The DEA’s report includes a detailed map illustrating the varying levels of cartel presence in each U.S. state.

The border states of California, Arizona, and Texas, as well as Illinois, Florida, and New York, are shaded in the darkest blue, indicating the highest levels of cartel activity. However, the report emphasizes that no state is immune, with some degree of cartel presence now documented in all 50 states.

DEA Report (2024)

DEA Report (2024)© Tampa Free Press

The Sinaloa and Jalisco cartels’ influence extends far beyond the borders of the United States, with the DEA report noting their “global reach” into lucrative drug markets in Europe, Africa, Asia, and Oceania. In addition to their core drug trafficking operations, the cartels are also involved in a range of other illicit activities, including arms trafficking, money laundering, migrant smuggling, and sex trafficking.

In the face of this daunting challenge, the DEA has launched a series of targeted operations to combat the cartels’ stranglehold on the American drug trade.

Operation Last Mile

“Operation Last Mile” was a major initiative that tracked the Sinaloa and Jalisco cartels’ distribution networks across the country, resulting in 1,436 investigations and 3,337 arrests. The operation also led to the seizure of nearly 44 million fentanyl pills, over 6,500 pounds of fentanyl powder, more than 91,000 pounds of methamphetamine, 8,497 firearms, and over $100 million in illicit proceeds.

Operation Overdrive

Building on the success of Operation Last Mile, the DEA has now launched “Operation Overdrive,” which focuses on the most violence- and overdose-plagued cities to target the cartel-linked dealers responsible for the deadly fentanyl crisis. The operation aims to “relentlessly pursue and defeat the two Mexican drug cartels … that are primarily responsible for driving the current fentanyl poisoning epidemic in the United States.”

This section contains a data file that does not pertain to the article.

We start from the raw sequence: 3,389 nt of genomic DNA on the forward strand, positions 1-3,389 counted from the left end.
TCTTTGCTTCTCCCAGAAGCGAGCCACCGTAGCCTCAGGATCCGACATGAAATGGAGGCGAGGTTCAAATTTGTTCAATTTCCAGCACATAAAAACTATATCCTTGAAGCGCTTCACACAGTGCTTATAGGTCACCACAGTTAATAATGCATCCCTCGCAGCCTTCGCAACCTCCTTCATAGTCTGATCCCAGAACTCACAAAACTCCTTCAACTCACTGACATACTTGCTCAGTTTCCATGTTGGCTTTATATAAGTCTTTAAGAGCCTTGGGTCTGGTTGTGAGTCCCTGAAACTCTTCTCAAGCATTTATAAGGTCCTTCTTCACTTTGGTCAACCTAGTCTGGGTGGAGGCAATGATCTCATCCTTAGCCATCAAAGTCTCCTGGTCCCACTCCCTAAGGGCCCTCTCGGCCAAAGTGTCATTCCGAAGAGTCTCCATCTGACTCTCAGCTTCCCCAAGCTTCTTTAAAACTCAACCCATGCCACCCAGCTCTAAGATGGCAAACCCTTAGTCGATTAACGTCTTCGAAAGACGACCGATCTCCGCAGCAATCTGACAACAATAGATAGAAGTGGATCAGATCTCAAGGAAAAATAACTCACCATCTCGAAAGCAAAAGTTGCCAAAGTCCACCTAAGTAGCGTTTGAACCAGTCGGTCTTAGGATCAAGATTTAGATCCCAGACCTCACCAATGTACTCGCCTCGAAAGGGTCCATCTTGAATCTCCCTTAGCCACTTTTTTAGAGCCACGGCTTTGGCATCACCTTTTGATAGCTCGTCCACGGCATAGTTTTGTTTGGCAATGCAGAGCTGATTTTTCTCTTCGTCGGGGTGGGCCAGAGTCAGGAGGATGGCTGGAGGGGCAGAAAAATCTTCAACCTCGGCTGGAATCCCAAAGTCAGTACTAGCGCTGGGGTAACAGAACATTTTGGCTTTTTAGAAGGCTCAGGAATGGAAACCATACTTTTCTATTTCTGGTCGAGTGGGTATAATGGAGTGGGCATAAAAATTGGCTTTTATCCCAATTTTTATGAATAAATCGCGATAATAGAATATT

The DEA’s efforts to combat the cartels’ influence have been hampered by the Mexican government’s apparent unwillingness to take decisive action. President Andrés Manuel López Obrador has repeatedly downplayed the threat posed by the cartels, even going so far as to describe them as “respectful people” who “respect the citizenry

The DEA’s report cites the case of Abraham Oseguera, the brother of CJNG leader Rubén “El Mencho” Oseguera Cervantes, as a prime example of Mexico’s reluctance to confront the cartels. Despite being captured by the Mexican Army, Oseguera was released just nine days later, with a judge claiming there were no legal grounds to keep him in custody.

The report also highlights Mexico’s failure to capitalize on opportunities to disrupt the cartels, such as when the son of former Sinaloa Cartel boss Joaquín “El Chapo” Guzmán was arrested in 2019. In that instance, the cartel’s violent response forced the Mexican government to release the suspect, a move that the DEA says demonstrates the “terrifying threat of the Jalisco cartel.”

The DEA’s 2024 National Drug Threat Assessment paints a grim picture of the Sinaloa and Jalisco cartels’ stranglehold on the United States, with their dominance of the synthetic drug trade fueling an unprecedented overdose crisis that is now the leading cause of death for young Americans. As the cartels continue to expand their reach and influence, the DEA’s ongoing efforts to combat this threat face significant challenges, particularly in the face of Mexico’s apparent unwillingness to confront the problem head-on.

The report serves as a dire warning for the future, underscoring the urgent need for a comprehensive, coordinated, and sustained response from law enforcement agencies, policymakers, and public health officials to combat the scourge of Mexican cartels and the devastation they have wreaked on communities across the United States.